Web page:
A global stockpile will facilitate the timely deployment of the Ebola vaccine where it's needed and transparency in its management.
A group of international humanitarian partners led by the WHO announced the creation of the first global stockpile of the Ervebo Ebola Zaire vaccine, a key component of the largest Ebola outbreak interventions in the history of the Democratic Republic of Congo.
The Ervebo Ebola Zaire Vaccine was licenced in 2019 by the European Medicines Agency and the US Food and Drug Administration (FDA), before being prequalified by the WHO and approved by eight African countries. Between 2018 and 2020, it was deployed in the response to three separate Ebola epidemics in the Democratic Republic of Congo, including the largest in the country’s history. Clinical data has proven the vaccine’s efficacy in protecting people at risk and reducing the transmission of the virus.
"The creation of an Ebola vaccine stockpile under the ICG is a positive step. Vaccination is one of the most effective ways to respond to Ebola outbreaks” says Dr Natalie Roberts, MSF Foundation’s Programme Manager for Epidemics.
“The deployment of a vaccine was among the key innovations in the response to recent outbreaks in DRC. An Ebola vaccine stockpile can increase transparency in the management of existing global stocks and the timely deployment of the vaccine where it's most needed, addressing the concerns that MSF raised during the 10th Ebola outbreak in DRC.”
The stockpile will be housed in Switzerland and will be managed by an International Coordinating Group (ICG), which includes Doctors Without Borders (MSF) among other organisations. However, only an initial 6,890 doses will be made available on a priority basis for outbreak response, and it may take up to 3 years to reach the target of 500,000 doses that would complete the requirements of an emergency global stockpile of this vaccine as recommended by SAGE.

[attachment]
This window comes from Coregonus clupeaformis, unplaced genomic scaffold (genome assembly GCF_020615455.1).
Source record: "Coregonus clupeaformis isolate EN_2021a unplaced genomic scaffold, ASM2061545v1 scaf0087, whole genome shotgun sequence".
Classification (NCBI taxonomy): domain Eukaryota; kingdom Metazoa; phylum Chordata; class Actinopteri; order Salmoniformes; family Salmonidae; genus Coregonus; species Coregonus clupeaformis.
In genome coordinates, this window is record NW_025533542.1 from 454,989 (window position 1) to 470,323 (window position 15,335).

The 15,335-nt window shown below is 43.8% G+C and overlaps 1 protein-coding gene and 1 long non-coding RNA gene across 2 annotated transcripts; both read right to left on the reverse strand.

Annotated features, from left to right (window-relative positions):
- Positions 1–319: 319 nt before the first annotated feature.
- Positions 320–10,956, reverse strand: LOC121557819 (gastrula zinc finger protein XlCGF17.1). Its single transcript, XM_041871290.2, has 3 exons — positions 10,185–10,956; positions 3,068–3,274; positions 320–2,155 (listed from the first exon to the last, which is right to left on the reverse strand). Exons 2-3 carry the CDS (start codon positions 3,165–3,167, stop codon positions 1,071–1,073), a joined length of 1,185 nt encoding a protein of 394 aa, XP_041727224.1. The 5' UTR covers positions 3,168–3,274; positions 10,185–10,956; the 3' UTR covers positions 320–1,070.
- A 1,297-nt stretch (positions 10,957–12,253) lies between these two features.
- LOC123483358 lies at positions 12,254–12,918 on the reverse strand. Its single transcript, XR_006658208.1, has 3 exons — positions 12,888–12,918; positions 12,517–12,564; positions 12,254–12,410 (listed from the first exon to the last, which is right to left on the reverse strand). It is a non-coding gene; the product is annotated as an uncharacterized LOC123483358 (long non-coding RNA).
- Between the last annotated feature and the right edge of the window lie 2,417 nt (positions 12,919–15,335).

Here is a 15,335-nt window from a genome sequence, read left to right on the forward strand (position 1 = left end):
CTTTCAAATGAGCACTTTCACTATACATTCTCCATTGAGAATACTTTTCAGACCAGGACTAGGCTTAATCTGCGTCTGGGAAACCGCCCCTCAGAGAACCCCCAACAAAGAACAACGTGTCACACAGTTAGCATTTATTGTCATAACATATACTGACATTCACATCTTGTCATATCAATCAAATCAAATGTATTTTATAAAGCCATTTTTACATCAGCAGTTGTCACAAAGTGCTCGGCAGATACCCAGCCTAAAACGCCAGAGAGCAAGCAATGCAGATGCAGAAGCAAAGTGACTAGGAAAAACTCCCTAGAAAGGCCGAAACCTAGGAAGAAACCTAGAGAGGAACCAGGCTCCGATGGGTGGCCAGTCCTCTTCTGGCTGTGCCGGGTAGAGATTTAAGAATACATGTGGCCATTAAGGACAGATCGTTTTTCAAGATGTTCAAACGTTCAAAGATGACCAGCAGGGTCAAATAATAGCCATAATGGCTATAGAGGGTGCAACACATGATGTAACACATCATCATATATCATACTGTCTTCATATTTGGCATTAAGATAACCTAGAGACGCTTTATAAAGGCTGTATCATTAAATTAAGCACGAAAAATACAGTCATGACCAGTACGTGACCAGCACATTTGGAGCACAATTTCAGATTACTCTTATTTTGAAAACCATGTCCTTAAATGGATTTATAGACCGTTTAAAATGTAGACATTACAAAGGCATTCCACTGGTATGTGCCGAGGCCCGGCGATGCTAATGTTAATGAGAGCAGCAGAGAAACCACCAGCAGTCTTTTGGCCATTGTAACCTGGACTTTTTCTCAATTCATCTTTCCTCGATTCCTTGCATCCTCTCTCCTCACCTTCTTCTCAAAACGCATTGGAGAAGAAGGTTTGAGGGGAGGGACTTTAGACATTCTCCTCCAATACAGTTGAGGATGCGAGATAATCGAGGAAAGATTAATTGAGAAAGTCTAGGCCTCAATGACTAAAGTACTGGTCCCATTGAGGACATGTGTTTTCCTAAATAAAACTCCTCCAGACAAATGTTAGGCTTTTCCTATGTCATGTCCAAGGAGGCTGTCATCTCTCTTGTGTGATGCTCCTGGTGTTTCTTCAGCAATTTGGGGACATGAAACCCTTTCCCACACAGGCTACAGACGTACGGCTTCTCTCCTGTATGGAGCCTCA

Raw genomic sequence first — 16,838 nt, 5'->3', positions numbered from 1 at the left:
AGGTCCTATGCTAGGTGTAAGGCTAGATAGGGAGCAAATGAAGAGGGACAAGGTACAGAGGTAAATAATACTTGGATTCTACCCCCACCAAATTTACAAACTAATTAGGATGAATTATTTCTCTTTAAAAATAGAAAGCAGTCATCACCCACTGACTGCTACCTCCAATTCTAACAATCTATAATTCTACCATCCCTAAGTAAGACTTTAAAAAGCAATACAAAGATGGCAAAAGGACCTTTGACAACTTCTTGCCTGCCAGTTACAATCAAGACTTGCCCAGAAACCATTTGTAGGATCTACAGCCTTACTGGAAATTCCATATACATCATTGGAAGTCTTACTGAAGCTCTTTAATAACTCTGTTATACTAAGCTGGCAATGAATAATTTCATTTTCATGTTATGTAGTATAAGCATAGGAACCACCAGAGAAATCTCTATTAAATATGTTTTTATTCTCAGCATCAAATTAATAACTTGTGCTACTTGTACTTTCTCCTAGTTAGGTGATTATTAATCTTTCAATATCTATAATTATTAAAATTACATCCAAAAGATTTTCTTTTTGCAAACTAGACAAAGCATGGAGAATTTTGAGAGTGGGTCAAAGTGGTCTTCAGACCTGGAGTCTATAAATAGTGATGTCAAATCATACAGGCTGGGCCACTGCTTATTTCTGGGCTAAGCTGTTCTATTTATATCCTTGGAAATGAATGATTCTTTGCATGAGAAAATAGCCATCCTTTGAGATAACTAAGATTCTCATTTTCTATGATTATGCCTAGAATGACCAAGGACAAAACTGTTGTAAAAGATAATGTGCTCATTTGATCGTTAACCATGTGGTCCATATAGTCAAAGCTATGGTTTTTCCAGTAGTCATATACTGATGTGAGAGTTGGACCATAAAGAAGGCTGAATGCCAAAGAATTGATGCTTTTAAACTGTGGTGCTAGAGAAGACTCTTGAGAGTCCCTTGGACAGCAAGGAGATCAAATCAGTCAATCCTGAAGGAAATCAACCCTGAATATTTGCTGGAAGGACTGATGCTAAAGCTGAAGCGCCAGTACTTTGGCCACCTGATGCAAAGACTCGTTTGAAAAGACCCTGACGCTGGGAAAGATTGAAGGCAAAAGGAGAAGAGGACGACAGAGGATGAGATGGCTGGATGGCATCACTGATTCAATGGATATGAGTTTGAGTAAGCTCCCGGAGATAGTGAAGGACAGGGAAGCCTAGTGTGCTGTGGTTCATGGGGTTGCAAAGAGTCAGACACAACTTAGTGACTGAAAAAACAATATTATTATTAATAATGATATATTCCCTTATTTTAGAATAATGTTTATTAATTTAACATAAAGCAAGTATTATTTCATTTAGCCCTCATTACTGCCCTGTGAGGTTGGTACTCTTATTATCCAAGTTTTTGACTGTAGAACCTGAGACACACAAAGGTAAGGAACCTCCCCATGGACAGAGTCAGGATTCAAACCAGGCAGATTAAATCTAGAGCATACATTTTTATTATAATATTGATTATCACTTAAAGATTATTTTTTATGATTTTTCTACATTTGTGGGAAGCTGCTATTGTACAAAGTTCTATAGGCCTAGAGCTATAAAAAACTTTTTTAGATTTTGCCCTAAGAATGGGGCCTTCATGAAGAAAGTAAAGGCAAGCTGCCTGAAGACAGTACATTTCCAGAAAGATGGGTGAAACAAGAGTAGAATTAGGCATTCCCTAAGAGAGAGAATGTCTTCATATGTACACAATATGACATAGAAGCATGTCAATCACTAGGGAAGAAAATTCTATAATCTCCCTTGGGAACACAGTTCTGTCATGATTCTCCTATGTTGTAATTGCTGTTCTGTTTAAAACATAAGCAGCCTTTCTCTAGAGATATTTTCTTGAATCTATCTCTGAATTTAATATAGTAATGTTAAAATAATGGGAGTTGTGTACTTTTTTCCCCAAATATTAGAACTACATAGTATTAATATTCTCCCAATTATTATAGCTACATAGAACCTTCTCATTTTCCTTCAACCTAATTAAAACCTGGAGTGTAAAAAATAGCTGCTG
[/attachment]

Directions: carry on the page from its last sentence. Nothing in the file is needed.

“Efforts toward progress in Ebola vaccination must now continue”, adds Dr Roberts. “For example, the limited size of the stockpile shouldn’t restrict further study regarding the most appropriate vaccination strategies to better respond to Ebola epidemics in future. Equally, research should continue to make this vaccine more adapted to the contexts in which Ebola epidemics occur, in particular, advancing toward a more stable product not requiring a complex cold chain for storage and transport.
"In consideration of the limited number of doses currently available in the stockpile, it will be important that ICG partners are able to resolve any supply bottlenecks and quickly secure additional doses, should another large-scale outbreak be declared. Lastly, the creation of this stockpile should not prevent the ongoing development of complementary vaccines and treatments that would further contribute to reducing the incidence and mortality related to this disease.”